And the Storm Begins


I look out the window and snow is falling, dancing in the front spotlight. They are saying up to a foot between now and tomorrow morning, and that really changes everything. It's very possible that that foot will not go away until sometime in late-April, and that means there will be an opportunity to ski each and every day from our front door. 

Suddenly skiing is a daily occurrence. Dog walks become backcountry skis. The mountains on all sides open up, nordic trails here, little pockets of turns there, adventure everywhere, white capped mountains, wind plumes ripping off the divide, rosy, cold cheeks. It's so beautiful, it's almost too much to take in, it overwhelms the senses. 

Tonight was an exciting night, as we placed our order for wax for the season. It's something I've been doing since I was in high school, and it's part of the ritual of preparation for the winter to come. 

I have a story tonight. When I was a kid, living in Oslo, the U.S. Ski Team stayed at our house. As you might imagine, it made an impression on me. The year was 1982, and the World Nordic Ski Championships were being held at Holmenkollen in Oslo. This was not an uneventful World Championships, as U.S. skier Bill Koch introduced the skating technique to the world stage and proceeded to win a silver medal in the 30 km, an unprecedented achievement for an American in a sport utterly dominated by Norwegians, Swedes, Soviets and Finns. It shocked the Norwegians, and I took a little pride in being an American living there when it happened. He actually changed the sport for good at this race and introduced a technique that is a major player in today's nordic ski world.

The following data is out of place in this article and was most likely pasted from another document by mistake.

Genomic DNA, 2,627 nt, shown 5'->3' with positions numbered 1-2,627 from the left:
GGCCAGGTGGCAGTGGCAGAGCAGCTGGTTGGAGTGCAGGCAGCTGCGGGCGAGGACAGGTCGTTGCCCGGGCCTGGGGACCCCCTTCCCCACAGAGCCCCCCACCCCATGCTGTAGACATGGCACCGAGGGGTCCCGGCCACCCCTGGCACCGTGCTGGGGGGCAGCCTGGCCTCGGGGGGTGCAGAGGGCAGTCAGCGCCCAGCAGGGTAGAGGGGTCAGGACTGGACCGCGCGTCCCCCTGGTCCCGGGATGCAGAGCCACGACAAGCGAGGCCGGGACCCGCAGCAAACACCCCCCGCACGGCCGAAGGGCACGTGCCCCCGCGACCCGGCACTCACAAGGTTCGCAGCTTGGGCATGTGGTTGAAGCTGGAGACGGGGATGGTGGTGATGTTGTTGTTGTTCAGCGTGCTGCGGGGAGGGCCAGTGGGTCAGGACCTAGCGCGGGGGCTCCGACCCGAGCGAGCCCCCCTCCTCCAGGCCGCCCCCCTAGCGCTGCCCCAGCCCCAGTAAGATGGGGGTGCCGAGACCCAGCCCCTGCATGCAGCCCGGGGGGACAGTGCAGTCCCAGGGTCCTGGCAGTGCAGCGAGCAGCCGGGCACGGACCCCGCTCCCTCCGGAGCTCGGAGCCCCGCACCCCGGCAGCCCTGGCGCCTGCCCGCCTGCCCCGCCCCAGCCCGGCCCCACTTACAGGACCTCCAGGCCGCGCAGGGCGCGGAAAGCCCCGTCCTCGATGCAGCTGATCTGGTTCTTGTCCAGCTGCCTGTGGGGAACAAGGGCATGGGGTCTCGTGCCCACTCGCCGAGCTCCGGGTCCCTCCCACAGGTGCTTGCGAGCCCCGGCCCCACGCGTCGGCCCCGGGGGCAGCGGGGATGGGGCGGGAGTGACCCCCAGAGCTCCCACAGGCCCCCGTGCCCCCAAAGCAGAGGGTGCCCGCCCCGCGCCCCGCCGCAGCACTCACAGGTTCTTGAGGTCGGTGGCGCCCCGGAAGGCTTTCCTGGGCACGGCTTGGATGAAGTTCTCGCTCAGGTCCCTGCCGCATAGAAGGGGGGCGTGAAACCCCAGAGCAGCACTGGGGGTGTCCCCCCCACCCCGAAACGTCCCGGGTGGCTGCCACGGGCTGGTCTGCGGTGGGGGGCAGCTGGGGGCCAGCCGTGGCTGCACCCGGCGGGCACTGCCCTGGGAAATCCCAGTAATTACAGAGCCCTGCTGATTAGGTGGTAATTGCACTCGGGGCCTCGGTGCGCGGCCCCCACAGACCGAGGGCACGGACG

Bill Koch did not stay at our house. But the U.S. Women's Nordic Ski Team did. My dad was the U.S. Army Attache in Oslo, and as such was the primary U.S. Army representative in Norway. A big part of the job included entertaining foreign diplomats, so we had a house of a decent size, paid for by Uncle Sam. And on this occasion, the diplomats were replaced with athletes, and the U.S. Ski Team were the honorable guests.

I was really young. But I remember. Our basement was turned into a wax room. This was before the time of massive national team waxing semi-trucks. I don't even think the U.S. women had a wax technician in 1982. Nordic ski racing – especially women's – was tiny in 1982. But the athletes were there, and they were way cooler than any technician. They entertained my child questions, showed me the process of waxing skis, and I took it all in. 

A cool experience. Skiing has given me a lot over the years. Lots of memories, lots of sense of achievement, lots of pain, but a lot more joy. I feel so blessed to be able to do it again this year. 

Another winter begins tonight. 

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